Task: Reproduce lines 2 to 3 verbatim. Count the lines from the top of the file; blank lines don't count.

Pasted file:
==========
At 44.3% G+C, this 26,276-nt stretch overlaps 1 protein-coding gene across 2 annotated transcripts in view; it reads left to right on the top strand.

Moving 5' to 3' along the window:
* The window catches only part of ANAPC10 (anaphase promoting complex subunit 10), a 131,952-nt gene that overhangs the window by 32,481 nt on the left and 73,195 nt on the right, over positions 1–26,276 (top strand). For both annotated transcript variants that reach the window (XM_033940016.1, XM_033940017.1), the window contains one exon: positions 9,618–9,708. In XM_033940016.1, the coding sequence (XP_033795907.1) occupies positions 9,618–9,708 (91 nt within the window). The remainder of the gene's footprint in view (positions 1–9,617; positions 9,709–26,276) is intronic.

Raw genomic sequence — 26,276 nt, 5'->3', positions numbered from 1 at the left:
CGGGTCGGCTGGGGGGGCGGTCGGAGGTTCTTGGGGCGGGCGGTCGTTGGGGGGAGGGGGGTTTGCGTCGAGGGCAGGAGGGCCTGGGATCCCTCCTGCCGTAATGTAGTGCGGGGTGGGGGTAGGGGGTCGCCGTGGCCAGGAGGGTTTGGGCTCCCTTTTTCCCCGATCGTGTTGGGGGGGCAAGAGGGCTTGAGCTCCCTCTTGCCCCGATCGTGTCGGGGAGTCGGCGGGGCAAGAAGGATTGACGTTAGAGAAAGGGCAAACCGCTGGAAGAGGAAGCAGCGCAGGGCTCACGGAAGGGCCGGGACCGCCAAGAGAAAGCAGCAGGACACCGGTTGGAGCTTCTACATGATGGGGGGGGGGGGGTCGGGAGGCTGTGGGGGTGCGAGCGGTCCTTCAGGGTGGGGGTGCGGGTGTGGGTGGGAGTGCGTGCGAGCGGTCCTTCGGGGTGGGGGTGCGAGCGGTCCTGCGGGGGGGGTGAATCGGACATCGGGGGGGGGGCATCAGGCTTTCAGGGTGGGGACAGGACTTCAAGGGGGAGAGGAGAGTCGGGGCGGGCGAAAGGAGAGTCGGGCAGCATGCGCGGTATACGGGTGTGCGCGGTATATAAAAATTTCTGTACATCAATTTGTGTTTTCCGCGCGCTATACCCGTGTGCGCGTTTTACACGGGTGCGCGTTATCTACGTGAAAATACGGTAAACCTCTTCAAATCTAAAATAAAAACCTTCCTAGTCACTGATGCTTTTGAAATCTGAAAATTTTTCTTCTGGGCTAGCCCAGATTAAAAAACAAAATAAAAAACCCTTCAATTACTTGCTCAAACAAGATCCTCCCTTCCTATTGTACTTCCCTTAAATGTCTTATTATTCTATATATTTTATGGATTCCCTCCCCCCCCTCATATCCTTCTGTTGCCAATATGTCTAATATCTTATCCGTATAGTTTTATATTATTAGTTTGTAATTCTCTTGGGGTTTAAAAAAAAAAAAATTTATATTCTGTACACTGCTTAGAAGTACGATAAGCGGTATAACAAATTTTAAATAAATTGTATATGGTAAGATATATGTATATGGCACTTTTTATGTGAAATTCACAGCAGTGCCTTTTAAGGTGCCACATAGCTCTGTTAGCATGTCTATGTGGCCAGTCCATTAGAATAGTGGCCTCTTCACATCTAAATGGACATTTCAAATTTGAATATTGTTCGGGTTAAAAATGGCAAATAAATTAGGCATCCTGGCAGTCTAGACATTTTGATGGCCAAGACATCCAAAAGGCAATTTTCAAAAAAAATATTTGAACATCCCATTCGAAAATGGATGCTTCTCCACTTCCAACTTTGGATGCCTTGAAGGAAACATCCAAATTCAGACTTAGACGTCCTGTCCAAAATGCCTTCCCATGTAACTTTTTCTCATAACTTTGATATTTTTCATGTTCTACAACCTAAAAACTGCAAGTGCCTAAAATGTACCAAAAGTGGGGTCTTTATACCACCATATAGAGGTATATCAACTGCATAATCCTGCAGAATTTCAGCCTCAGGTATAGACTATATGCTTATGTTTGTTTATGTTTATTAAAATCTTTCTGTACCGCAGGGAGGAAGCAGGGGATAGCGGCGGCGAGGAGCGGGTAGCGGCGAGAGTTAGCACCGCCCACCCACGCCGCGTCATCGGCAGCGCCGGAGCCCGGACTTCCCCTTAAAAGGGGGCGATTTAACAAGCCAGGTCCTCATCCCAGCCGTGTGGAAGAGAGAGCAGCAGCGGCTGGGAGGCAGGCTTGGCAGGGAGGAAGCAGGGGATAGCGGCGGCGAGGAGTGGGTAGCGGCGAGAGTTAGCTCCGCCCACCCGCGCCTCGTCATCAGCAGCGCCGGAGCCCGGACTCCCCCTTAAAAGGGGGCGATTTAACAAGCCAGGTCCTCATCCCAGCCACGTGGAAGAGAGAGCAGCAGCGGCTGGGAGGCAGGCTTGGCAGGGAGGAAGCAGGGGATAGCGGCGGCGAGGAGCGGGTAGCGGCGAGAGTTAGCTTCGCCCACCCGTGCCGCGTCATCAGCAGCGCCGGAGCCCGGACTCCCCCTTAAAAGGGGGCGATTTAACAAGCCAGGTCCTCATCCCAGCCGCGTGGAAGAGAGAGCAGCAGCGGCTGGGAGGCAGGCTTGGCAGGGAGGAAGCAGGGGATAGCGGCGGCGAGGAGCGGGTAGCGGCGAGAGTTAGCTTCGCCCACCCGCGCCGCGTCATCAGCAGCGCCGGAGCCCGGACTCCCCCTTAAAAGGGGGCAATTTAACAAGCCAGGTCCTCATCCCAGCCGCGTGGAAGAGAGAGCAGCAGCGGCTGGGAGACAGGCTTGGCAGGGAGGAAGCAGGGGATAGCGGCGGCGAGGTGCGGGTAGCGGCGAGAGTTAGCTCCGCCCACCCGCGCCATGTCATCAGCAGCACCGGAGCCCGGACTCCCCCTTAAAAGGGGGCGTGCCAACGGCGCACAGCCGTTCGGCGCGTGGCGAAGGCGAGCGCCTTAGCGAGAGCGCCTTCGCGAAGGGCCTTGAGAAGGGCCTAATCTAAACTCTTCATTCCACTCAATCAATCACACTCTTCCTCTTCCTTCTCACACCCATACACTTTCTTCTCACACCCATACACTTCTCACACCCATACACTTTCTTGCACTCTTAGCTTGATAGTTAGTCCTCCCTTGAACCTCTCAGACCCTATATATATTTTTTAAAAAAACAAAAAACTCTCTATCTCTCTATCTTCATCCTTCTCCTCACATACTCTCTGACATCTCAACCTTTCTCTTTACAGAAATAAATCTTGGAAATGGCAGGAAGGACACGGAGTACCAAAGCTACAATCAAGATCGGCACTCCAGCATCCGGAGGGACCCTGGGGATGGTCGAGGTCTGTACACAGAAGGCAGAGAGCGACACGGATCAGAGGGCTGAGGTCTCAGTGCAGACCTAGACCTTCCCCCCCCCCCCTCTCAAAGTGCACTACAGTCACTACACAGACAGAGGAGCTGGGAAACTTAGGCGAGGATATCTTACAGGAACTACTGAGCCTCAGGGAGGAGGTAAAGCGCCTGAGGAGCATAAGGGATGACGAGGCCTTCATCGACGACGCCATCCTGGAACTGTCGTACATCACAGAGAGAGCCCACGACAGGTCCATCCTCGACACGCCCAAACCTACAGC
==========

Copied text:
Moving 5' to 3' along the window:
* The window catches only part of ANAPC10 (anaphase promoting complex subunit 10), a 131,952-nt gene that overhangs the window by 32,481 nt on the left and 73,195 nt on the right, over positions 1–26,276 (top strand). For both annotated transcript variants that reach the window (XM_033940016.1, XM_033940017.1), the window contains one exon: positions 9,618–9,708. In XM_033940016.1, the coding sequence (XP_033795907.1) occupies positions 9,618–9,708 (91 nt within the window). The remainder of the gene's footprint in view (positions 1–9,617; positions 9,709–26,276) is intronic.